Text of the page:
In the first six months of this year, Senior has continued to win additional business in the Aerospace Division with higher shipset content on platforms such as 777X, A320neo, A220 and F-35.  This additional content builds on the new commercial aerospace contracts which we announced at the end of last year.  At the request of customers, the introduction of some of the new products under these contracts will occur in the second half of 2018, rather than the first half.  New product introduction costs therefore, will be slightly higher due to the additional wins, and will be more evenly spread throughout 2018 than previously anticipated.

Good progress has been made on cost reduction in the first half of 2018, particularly on some of our largest new aerospace programmes.  With the ongoing operational improvements Senior is making, supported by the deployment of the Senior Operating System across the Group, we anticipate meeting expectations in 2018 and continue to make good progress over the medium term.

Delivery of Group Strategy

The Group's overall strategy is unchanged; we continue to be committed to retaining a balance between Aerospace and Flexonics and to grow both segments of our business.  We undertake regular reviews of the Group's portfolio as we seek to increase shareholder value by leveraging our current operations, and where appropriate, acquisitions, disposals or mergers of operations will be considered to optimise returns on capital.

The Group continues to make good progress against our six strategic priorities which were identified as key elements of our business model, driving the creation of shareholder value:

1. Enhance Senior's Autonomous and Collaborative Business Model.

2. Focus on Growth.

3. Introduce a High Performance Operating System.

4. Competitive Cost Country Strategy.

5. Considered and Effective Capital Deployment.

6. Talent Development.

We continue to implement and deliver our specific plans for 2018 which we laid out on pages 16 and 17 of the Annual Report & Accounts 2017.  We will give a full update on these when we announce our full year 2018 results.

Outlook

Order books across most of our business remain strong with a book to bill of 1.2x in the first half of 2018.  For the full year 2018, we anticipate year-on-year margin progression for the Group. At current exchange rates, the Board's expectation of making good progress in 2018 is unchanged, with performance still expected to be slightly weighted to the second half.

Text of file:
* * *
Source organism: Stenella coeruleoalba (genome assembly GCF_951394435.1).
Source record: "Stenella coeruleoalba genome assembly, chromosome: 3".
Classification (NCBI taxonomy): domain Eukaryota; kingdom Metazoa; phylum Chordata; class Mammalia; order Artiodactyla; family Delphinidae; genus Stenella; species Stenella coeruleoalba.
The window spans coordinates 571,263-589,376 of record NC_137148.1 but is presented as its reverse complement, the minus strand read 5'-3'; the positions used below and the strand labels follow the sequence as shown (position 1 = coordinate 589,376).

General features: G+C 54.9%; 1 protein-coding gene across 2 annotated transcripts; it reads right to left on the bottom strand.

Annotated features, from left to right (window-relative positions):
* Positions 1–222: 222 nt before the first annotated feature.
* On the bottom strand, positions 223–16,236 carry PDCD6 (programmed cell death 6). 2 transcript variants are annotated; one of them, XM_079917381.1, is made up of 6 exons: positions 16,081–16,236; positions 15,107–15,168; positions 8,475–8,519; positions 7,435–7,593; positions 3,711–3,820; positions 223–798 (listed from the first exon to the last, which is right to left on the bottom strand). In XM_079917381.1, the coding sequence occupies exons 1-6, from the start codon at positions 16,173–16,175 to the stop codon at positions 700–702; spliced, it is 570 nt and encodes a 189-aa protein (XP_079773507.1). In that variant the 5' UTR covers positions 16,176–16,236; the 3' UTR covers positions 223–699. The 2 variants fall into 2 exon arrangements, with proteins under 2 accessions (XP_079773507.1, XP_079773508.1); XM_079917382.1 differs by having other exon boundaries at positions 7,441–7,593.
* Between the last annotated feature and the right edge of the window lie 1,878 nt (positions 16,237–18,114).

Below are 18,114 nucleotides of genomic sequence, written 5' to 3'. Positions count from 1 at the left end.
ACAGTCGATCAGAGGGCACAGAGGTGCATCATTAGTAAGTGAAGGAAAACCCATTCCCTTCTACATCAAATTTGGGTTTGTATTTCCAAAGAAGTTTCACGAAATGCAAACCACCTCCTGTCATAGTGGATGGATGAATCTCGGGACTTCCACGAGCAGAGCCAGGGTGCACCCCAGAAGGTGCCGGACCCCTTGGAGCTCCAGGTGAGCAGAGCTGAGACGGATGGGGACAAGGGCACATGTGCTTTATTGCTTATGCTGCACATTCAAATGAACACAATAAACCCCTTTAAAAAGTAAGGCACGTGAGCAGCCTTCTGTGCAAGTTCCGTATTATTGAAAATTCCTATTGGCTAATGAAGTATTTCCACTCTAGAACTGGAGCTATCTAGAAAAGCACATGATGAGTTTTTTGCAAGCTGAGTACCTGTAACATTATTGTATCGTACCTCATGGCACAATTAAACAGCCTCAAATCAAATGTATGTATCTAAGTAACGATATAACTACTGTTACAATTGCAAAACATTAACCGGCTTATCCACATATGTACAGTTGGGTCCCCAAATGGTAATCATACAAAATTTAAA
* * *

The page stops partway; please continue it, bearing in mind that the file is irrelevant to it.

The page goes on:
Looking further ahead, Senior expects to make continued improvement as more new programmes and products enter production and ramp-up, and as the benefits from implementation of the Senior Operating System and cost saving actions continue to be delivered.  Senior is competitively positioned with exposure to strong growing end markets which enable it to grow organically on a sustainable basis.  Furthermore, Senior's cash-generative nature and robust financial position provide a solid platform from which the Group can continue to pursue growth opportunities to complement its existing portfolio.

DIVISIONAL REVIEW

Aerospace Division

The Aerospace Division represents 69% (H1 2017: 71%) of Group revenue and consists of 19 operations.  These are located in North America (ten), the United Kingdom (four), continental Europe (three), Thailand and Malaysia.  This Divisional review is on a constant currency basis, whereby H1 2017 results have been translated using H1 2018 average exchange rates and excludes the impact of amortisation of intangible assets from acquisitions.  The Division's operating results are summarised below:


Half-year
ended
30 June
2018


Half-year
ended
30 June
2017

(1)

Change


£m


£m



Revenue

363.5


345.5


+5.2%

Adjusted operating profit

38.0


33.0


+15.2%

Adjusted operating margin

10.5%


9.6%


+90bps

(1) H1 2017 results translated using H1 2018 average exchange rates - constant currency.

Divisional revenue increased by £18.0m (5.2%) to £363.5m (H1 2017: £345.5m) and adjusted operating profit increased by £5.0m (15.2%) to £38.0m (H1 2017: £33.0m).

Revenue Reconciliation

£m

H1 2017 revenue

345.5

Large commercial

13.1

Regional & business jets

(0.2)

Military

(1.5)

Other

6.6

H1 2018 revenue

363.5

The Division's most important market is large commercial aircraft where Boeing and Airbus collectively delivered 681 aircraft in the first half of 2018, 3.5% more than the prior yearSenior's sales in the large commercial aircraft sector increased by 5.9% during the six-month period to 30 June 2018, as the Group benefited from increased production of the 737 MAX, A320neo, A350, and 787; however, these increases were partly offset by the decline in build rates of the 777, A330, A380 and the current engine versions of the 737 and A320.

The Division's sales to the regional and business jet markets decreased by 0.6% in the period mainly due to lower production of the legacy jets.

Total revenue from the military and defence sector decreased by 2.6% during the period, primarily due to reductions in revenue from legacy military platforms offset partially by the ramp-up of the Joint Strike Fighter.

Around 10% of the Aerospace Division's revenue was derived from other markets such as space, non-military helicopters, power and energy, medical and semi-conductor equipment, where the Group manufactures products using very similar technology to that used for certain aerospace products.  Revenue derived from these markets increased by 20.6%, due to strong demand for Senior's proprietary products for the semi-conductor equipment market.

The divisional adjusted operating margin increased by 90 basis points to 10.5% (H1 2017: 9.6%), from increased revenues, our focus on cost reduction and operational improvements.